You could get a nipple tool and keep them straight yourself, I'm terrible with them but my local shop will straighten a wheel for less than $5, so if I have to spend that once every six months it is still far better than replacing a buckled rim or cracked spokes.
    Oh god! Oh god! get those fixed before they collapse!

    Nothing like that should happen.
    Last edited by MassiveD; 10-08-12 at 01:52 AM.

  19. #19
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    Aw you returned my essay covered in red ink..

    You and I have clearly had very different experiences with wheels!

    I had a set of Bontrager Race Lite's a few years ago, and on one long ride I noticed a spoke had got a bit loose, no worries I'll just ride it home..

    PING! A spoke snapped, the wheel bent and jammed itself into the brakes, I skidded about 10 feet and nearly went over the handlebars into a hedge. I hadn't ridden over anything particularly bump-like so my conclusion was that the loose spoke had forced load onto one of it's brothers and there hadn't been enough give in the wheel to compensate. If however I should never be getting loose spokes then that is a somewhat moot point.. But anyway the moral of this point I'm labouring is that -sometimes- the rim seems to take a hit worse than the tire.

    I'm certainly not disputing your wisdom, all of my experience is purely anecdotal: I had 4 sets with straight spokes and they all blew up, I've had one set of double butted and they are fine although they still get loose over time. I'll admit my body of evidence isn't conclusive. But yeah, I've never had a wheel that hasn't had a few spokes work themselves loose, ever, so I wonder what's going on there.

    I won't rule out people constructing them badly; I had one guy swap a cassette for me a year ago, he left the inner spacer off and the inner-most sprocket immediately started pinging the spokes when I rode off.

  20. #20
    just another gosling Carbonfiberboy's Avatar
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    The commonest form of "wheel failure" is a broken spoke. They almost always break at the J-bend. The reason they break is metal fatigue. The reason there's metal fatigue is that every time the wheel goes around the spokes tighten and loosen twice. The reason that wheels with deep section rims like Deep Vs last so well is that the rim doesn't flex as much, hence the spokes don't tighten and loosen as much.

    Since spokes usually break at the J-bend, one derives no benefit from the "strength" of straight gauge. At the J-bend, straight are the same gauge as double butted. The reason that butted spokes are longer lived than straight gauge is that there is less metal fatigue because the tension doesn't unload as much as the wheel turns. If you've ever built a wheel with butted spokes, you've been amazed at how much they stretch when bringing them up to tension. That stretching is why they don't unload as much as straight gauge as the rim deflects.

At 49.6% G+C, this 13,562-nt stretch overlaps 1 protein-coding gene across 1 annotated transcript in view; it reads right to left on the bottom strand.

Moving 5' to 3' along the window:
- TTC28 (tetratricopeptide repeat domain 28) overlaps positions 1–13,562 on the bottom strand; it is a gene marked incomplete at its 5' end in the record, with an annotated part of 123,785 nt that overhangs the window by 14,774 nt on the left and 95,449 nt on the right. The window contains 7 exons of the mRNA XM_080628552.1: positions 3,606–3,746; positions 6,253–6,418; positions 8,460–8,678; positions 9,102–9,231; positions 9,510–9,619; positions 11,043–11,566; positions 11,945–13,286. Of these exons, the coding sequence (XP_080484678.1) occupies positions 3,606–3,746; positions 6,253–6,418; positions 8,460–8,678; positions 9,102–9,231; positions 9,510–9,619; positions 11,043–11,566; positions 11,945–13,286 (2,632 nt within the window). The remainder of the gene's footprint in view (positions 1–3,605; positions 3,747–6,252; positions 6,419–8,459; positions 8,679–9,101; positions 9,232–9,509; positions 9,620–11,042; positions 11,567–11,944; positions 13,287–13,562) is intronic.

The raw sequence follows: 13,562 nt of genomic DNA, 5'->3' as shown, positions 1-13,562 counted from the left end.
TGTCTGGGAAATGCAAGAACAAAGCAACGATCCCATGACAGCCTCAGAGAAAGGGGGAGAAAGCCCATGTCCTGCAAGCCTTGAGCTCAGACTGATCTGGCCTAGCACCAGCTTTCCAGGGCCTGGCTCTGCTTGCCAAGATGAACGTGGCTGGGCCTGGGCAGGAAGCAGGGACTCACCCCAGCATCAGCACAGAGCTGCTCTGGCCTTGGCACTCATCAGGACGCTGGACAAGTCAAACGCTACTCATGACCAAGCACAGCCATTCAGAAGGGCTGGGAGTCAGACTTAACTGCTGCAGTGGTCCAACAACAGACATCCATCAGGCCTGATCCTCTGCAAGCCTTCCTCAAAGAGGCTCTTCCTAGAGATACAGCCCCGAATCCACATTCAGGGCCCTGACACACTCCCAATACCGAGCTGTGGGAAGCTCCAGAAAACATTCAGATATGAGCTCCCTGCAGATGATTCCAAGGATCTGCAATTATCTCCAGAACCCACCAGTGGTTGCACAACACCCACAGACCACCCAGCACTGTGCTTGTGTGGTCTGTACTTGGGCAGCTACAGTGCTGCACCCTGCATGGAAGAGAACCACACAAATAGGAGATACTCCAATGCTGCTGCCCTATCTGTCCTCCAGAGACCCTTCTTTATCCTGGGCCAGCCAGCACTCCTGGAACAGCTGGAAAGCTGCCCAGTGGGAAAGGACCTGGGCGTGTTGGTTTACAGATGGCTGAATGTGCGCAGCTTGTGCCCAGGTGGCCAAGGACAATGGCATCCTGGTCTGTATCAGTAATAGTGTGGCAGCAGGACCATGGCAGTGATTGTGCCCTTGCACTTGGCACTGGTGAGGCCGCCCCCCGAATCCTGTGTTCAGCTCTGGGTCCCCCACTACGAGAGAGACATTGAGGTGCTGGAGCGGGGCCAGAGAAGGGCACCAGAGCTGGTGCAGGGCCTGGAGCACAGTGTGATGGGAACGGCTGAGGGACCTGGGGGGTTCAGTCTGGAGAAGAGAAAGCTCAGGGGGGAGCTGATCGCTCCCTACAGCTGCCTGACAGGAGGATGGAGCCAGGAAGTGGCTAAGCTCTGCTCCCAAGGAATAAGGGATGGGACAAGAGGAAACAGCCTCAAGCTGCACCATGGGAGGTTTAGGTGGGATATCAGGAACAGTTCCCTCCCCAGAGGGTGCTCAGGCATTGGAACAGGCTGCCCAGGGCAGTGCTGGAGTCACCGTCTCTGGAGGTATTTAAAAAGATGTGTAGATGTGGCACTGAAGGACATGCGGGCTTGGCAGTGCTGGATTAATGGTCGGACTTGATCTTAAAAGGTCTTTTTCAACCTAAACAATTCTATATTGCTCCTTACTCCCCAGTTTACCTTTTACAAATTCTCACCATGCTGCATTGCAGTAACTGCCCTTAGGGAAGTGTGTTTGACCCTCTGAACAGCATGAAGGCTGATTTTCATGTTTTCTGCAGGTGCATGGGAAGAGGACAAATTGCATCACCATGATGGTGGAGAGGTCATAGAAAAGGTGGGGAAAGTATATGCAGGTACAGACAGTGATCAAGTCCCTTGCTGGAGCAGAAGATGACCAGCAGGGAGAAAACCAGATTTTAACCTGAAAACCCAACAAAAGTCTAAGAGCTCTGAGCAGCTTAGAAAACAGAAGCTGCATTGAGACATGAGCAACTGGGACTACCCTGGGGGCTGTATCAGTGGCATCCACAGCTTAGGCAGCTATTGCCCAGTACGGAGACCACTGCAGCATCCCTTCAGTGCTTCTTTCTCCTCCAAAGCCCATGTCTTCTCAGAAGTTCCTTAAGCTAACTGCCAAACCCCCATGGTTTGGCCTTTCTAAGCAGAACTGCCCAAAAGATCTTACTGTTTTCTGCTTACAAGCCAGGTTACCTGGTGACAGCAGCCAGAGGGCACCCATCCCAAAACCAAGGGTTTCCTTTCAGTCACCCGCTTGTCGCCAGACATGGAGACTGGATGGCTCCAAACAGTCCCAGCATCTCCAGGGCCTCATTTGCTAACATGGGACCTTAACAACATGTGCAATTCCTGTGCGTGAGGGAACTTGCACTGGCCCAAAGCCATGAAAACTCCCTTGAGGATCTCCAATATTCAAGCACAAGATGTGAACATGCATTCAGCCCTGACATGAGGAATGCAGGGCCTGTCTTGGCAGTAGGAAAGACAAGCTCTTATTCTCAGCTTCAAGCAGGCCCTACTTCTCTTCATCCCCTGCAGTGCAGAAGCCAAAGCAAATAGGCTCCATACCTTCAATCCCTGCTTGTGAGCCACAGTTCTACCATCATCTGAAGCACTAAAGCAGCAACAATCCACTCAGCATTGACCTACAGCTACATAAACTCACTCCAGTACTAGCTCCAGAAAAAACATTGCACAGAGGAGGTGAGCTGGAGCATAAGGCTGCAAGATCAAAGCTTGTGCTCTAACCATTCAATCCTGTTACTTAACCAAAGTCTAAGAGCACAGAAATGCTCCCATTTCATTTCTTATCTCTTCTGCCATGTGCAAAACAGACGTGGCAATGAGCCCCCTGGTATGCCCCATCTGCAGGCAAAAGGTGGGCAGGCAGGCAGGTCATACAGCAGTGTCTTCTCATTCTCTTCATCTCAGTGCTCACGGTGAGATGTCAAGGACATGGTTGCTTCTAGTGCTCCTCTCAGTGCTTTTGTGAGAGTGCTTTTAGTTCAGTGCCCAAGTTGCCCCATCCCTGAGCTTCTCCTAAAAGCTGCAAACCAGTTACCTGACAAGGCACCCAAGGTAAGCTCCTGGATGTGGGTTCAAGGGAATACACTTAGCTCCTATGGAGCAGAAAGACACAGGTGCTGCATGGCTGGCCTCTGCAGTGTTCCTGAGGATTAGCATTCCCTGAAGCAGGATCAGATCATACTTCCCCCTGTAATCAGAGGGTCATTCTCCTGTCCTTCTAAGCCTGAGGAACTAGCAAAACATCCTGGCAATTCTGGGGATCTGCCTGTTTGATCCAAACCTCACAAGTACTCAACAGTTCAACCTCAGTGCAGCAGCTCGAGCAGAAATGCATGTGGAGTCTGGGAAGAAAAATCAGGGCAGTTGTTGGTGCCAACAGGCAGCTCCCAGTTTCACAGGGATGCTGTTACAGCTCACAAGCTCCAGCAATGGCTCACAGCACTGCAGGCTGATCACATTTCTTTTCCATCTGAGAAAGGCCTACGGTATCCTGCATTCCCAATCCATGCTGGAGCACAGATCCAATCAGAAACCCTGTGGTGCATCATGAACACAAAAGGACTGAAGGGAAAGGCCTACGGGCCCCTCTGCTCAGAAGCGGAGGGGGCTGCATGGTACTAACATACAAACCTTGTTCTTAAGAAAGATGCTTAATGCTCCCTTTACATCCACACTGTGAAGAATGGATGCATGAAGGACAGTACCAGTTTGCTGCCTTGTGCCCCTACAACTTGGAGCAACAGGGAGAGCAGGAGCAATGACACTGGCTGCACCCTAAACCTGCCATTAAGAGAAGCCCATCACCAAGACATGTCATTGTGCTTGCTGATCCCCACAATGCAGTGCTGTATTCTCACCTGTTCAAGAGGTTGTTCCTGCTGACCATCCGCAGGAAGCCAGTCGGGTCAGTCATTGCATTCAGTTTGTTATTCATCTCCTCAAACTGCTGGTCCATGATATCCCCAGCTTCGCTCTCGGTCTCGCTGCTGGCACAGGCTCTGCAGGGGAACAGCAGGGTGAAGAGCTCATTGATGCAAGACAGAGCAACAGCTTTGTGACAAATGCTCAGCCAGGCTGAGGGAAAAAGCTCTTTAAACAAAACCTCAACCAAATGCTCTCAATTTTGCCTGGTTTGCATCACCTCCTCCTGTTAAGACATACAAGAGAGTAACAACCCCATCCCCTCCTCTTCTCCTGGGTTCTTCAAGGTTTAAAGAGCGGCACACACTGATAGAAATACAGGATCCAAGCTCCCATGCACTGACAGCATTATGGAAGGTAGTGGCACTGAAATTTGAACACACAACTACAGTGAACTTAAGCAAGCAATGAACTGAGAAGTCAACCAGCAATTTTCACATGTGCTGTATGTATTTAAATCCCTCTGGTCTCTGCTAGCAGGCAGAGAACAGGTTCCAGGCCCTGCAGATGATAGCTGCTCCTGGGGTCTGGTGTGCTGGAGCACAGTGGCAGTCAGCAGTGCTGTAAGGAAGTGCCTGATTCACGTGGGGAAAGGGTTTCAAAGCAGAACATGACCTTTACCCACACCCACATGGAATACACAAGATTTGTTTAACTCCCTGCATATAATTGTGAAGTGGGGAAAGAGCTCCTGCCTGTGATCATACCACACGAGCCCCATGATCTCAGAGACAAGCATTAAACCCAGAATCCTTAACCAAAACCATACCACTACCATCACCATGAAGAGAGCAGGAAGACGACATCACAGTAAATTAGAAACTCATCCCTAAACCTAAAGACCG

Two take-aways: the lighter and more flexible the rim section, the more important it is to use butted spokes. With heavier rims, it doesn't make as much difference. And the main reason that spokes break is too little or uneven spoke tension. Thus it's a good idea to learn to properly tension your own spokes. Park makes a relatively inexpensive tension meter, the TM-1. With proper spoke tension the J-bend is not fatigued as much. You can't take a tension meter with you on tour, but using it at home will teach you how best to maintain your wheels and you'll be able to do it by sound once they are properly tensioned to start with.

    With hubs, most are well-made. The trick with cone-and-cup hubs is to keep the bearings clean by repacking when they feel even a little rough, and by keeping them properly adjusted, which does take a little know-how. Never depend on bike shops to maintain your wheels. You won't take them in often enough, and IME they'll screw it up fairly frequently. Learn to do it yourself by having someone teach you or taking a class. With conventional hubs, I prefer cartridge bearings. There's no way to screw them up and they're easy to replace.

    The problem with boutique wheels is that the brake track wears out just as fast as with conventional wheels, the rims gets damaged just as easily, and replacing the rim is a real PITA. With a conventional wheel, I or any bike shop can replace the rim in an hour or two. If you can't find the same rim on tour, most any rim will do with new spokes.

  21. #21
    "LOGIC!" lopek77's Avatar
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    What I bought for around $250 was Handspun brand wheels, using Velocity Dyad 700c 36H rims /rim brake/, DT swiss champion spokes, and Shimano LX hubs. I'm using my favorite and bomb proof set of tires Vittoria Rubino 28mm. Total weight they need to carry (me+bike+whatever is needed) is way over 300lbs.
    I decided to buy them after reading reviews and different forums for a few weeks... There is also an option in 32h, XT hubs and disc brake. Also in silver and black...